Jack the Giant Slayer:  Another ‘revisionist’ fairy tale, this by the numbers snooze-fest looks and feels like a made for TV movie from 20 years ago (10th Kingdom, Gulliver’s Travels, etc.).  A cast of better-than-this actors phone in performances, dishing out lifeless dialog that doesn’t even have the good taste to be memorably bad.  CG used where practical effects would have likely been easier, cheaper, and certainly look better.  Ho-hum.

Welcome to the cutting edge of 1992.

    Friday night through Saturday, I was on mission.  Co-Dork’s lair.  Blu-ray player.  Chinese food.  Like John Rambo before me, I got the job done.

Melvin & Howard:  Man, can I pick ‘em.  I thought this movie was going to be about a guy hanging out with Howard Hughes, not a s#!+ kicking hillbilly without the sense (or cents) to get his slack-jawed life together.  Between his soft-headed first wife, sleazy bosses, and own lack of brain cells, it’s a wonder our grease stained blue collar hero can drive and sing crappy songs at the same time, much less succeed in life.  As the movie progresses toward its climax (?!), the filmmakers rely on the viewer to be well versed in the actual shenanigans the film is inspired by…which I’m not.  This was up for Oscars?  This WON Oscars?  Maybe I can stop using Geena Davis’ win as my example when I point to how moronic the Oscars are.

My 2 minutes are the best part.

Jubal:  A good cast does a good job with a fairly standard collection of Western tropes.  There’s not really a heck of a lot to this movie, nor a lot to make one take note, beyond the excellent cast.  It was fine, and perfectly watchable, but not especially memorable.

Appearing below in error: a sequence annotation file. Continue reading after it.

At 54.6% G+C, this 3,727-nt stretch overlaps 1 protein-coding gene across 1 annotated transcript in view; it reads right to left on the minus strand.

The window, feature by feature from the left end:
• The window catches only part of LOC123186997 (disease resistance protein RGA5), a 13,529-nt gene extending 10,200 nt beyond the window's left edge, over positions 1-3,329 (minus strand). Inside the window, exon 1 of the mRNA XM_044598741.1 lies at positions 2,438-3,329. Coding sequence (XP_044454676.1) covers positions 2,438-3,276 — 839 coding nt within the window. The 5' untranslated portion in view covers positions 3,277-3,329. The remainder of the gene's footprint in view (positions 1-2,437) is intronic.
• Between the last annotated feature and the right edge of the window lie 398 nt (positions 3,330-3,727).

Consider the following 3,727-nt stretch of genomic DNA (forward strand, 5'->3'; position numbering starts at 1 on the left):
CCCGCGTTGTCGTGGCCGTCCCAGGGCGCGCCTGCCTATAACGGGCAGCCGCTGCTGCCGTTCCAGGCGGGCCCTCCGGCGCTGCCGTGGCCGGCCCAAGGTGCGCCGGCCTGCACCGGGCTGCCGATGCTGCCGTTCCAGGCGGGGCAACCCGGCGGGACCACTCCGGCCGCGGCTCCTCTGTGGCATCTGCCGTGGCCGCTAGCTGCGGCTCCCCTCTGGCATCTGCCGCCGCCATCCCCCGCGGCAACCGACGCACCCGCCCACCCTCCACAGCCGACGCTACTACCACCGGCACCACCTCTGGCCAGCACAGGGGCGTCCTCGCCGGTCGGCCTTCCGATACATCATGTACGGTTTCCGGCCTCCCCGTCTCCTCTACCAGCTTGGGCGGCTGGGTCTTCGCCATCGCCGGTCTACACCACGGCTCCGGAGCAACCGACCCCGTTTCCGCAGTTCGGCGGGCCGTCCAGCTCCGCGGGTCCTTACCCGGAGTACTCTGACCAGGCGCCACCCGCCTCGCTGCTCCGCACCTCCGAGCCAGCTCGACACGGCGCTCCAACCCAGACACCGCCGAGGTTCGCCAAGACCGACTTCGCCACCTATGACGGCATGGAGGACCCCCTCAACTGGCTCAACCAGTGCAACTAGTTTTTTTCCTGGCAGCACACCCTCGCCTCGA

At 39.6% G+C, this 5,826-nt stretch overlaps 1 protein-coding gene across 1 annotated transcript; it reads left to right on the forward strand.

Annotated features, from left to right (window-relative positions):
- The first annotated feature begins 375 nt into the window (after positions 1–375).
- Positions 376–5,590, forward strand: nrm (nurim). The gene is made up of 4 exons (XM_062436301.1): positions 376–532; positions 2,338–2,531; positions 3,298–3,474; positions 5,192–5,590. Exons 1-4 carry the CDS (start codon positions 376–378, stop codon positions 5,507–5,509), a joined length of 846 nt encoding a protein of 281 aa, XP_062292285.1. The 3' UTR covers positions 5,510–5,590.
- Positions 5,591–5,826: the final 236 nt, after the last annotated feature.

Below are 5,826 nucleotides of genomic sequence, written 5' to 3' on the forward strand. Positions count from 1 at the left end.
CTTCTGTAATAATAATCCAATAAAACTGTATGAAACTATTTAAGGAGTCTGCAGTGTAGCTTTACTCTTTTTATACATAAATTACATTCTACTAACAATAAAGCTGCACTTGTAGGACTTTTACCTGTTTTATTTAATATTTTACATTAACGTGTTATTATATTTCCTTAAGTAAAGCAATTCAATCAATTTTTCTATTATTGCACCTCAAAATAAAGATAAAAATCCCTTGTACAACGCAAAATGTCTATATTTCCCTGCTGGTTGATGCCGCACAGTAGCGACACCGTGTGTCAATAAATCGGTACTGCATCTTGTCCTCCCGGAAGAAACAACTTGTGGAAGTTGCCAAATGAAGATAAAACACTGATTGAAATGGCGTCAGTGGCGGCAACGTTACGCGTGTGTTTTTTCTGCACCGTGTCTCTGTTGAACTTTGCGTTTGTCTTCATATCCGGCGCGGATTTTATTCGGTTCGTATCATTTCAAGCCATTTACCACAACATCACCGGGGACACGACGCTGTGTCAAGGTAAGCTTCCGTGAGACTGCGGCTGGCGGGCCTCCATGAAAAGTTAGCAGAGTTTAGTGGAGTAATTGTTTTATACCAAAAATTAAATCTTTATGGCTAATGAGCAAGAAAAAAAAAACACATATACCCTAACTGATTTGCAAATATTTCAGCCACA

Videodrome:  “Nobody on Earth was made for that show.”  Cronenberg’s grimly disturbing, and creepily prescient vision of the entertainment industry is quintessentially 80s in its execution, but timeless in its vision.  James Woods only thinks he’s an amoral would-be TV tycoon, peddling sleaze to the lowest of the low.  But when he discovers Videodrome, he may have found a line even he isn’t willing to cross.  Is it simply broadcasts of sadistic murders, or is it the beginning of a new political/religious/evolutionary force?

The Video Dead: A really, really weird 80s zombie movie, it’s not very good, but it’s certainly …um…unique.  A cursed TV, wandering zombies, the Garbage Man, a cowboy.  OK.  This isn’t a great movie by any means.  But it’s a fun 80s weirdo, with a cover you probably remember from poking around video stores 20 years ago.  Worth checking out for the strangeness, if nothing else.  And it doesn’t play out as one expects these films to go, which is a nice surprise.

French Stewart!  What happened?

    After my return from the abode of my counterpart, I finally cranked out the last few pages of da Vinci’s Ghost, from the author of The Fourth Part of the World.  Good, entertaining and informative history.  Da Vinci seems like he’d have been fun to hang with.

Fantastic Voyage:  The slow pace might be tough for some, but this voyage into inner space is pretty good.  Nice effects and a solid cast, as well as some rather overblown theatrics of Science! help sell the crazy.  There’s also a good dose of Cold War paranoia.  The opening of the movie feels like it dropped right out of a spy film.  It goes astray in the last act, and I can’t say that the resolution is especially satisfying.  But all in all, a fair sci-fi adventure flick from the 60s.

    Other than that, I’ve been addicted to Prog Rock all this week.  Started reading a book, Yes is the Answer, which is spawning more interest than usual.  It’s interesting going back to this music as a total outsider.  I don’t use drugs.  I wasn’t alive when Prog was at its height (or, I was just being born).  But I feel a certain connection to it.  The grandiose storytelling, the operatic sound and theatricality, the more Classical than Country composition.  Love it.